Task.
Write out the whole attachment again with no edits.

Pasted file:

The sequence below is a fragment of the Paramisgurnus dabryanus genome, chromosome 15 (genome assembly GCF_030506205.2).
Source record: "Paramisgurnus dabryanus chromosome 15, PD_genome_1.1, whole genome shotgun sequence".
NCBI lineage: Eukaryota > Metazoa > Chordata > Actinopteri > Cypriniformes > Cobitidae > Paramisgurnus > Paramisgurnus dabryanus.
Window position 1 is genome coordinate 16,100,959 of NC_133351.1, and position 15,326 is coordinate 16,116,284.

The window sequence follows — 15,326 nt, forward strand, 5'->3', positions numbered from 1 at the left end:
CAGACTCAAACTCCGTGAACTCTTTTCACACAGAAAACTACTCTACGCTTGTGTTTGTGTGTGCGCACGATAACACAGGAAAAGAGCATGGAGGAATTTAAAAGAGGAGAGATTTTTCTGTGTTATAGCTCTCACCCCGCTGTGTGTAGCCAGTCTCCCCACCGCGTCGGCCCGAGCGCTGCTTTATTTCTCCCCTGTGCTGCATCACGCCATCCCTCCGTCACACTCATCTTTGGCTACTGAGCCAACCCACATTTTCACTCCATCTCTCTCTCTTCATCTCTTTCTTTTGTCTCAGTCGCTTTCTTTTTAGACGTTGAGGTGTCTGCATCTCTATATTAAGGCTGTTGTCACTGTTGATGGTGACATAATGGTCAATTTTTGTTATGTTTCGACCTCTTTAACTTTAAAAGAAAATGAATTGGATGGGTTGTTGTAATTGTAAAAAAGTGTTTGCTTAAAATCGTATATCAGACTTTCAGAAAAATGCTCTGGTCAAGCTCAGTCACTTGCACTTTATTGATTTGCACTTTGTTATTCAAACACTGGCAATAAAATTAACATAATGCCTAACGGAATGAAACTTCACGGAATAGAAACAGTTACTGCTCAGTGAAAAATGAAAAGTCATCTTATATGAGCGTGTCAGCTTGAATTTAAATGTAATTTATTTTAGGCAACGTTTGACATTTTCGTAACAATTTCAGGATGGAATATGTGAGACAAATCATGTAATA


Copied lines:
The sequence below is a fragment of the Paramisgurnus dabryanus genome, chromosome 15 (genome assembly GCF_030506205.2).
Source record: "Paramisgurnus dabryanus chromosome 15, PD_genome_1.1, whole genome shotgun sequence".
NCBI lineage: Eukaryota > Metazoa > Chordata > Actinopteri > Cypriniformes > Cobitidae > Paramisgurnus > Paramisgurnus dabryanus.
Window position 1 is genome coordinate 16,100,959 of NC_133351.1, and position 15,326 is coordinate 16,116,284.

The window sequence follows — 15,326 nt, forward strand, 5'->3', positions numbered from 1 at the left end:
CAGACTCAAACTCCGTGAACTCTTTTCACACAGAAAACTACTCTACGCTTGTGTTTGTGTGTGCGCACGATAACACAGGAAAAGAGCATGGAGGAATTTAAAAGAGGAGAGATTTTTCTGTGTTATAGCTCTCACCCCGCTGTGTGTAGCCAGTCTCCCCACCGCGTCGGCCCGAGCGCTGCTTTATTTCTCCCCTGTGCTGCATCACGCCATCCCTCCGTCACACTCATCTTTGGCTACTGAGCCAACCCACATTTTCACTCCATCTCTCTCTCTTCATCTCTTTCTTTTGTCTCAGTCGCTTTCTTTTTAGACGTTGAGGTGTCTGCATCTCTATATTAAGGCTGTTGTCACTGTTGATGGTGACATAATGGTCAATTTTTGTTATGTTTCGACCTCTTTAACTTTAAAAGAAAATGAATTGGATGGGTTGTTGTAATTGTAAAAAAGTGTTTGCTTAAAATCGTATATCAGACTTTCAGAAAAATGCTCTGGTCAAGCTCAGTCACTTGCACTTTATTGATTTGCACTTTGTTATTCAAACACTGGCAATAAAATTAACATAATGCCTAACGGAATGAAACTTCACGGAATAGAAACAGTTACTGCTCAGTGAAAAATGAAAAGTCATCTTATATGAGCGTGTCAGCTTGAATTTAAATGTAATTTATTTTAGGCAACGTTTGACATTTTCGTAACAATTTCAGGATGGAATATGTGAGACAAATCATGTAATA